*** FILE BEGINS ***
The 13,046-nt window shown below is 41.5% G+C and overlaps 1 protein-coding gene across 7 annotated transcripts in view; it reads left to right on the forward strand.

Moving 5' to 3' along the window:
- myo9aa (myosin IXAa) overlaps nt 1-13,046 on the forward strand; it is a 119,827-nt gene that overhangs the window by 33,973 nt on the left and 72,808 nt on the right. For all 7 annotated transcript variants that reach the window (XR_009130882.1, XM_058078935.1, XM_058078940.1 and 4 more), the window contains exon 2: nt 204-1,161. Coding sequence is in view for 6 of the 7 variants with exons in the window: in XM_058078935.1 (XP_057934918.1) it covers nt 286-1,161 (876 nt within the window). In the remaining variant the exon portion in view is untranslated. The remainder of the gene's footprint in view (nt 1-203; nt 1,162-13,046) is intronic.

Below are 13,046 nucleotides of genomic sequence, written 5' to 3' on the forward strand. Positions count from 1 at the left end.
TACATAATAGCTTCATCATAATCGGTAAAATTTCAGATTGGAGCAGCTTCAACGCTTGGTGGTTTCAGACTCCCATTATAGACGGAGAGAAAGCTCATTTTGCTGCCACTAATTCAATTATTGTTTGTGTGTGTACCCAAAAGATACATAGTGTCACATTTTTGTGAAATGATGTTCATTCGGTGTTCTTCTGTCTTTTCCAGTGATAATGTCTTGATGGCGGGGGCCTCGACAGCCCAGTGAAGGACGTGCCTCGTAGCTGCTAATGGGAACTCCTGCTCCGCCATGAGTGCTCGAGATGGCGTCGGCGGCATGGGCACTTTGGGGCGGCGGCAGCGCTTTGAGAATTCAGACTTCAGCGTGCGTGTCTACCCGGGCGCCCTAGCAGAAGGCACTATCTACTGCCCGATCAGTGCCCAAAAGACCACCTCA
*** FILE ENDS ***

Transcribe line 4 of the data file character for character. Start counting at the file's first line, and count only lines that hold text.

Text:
Below are 13,046 nucleotides of genomic sequence, written 5' to 3' on the forward strand. Positions count from 1 at the left end.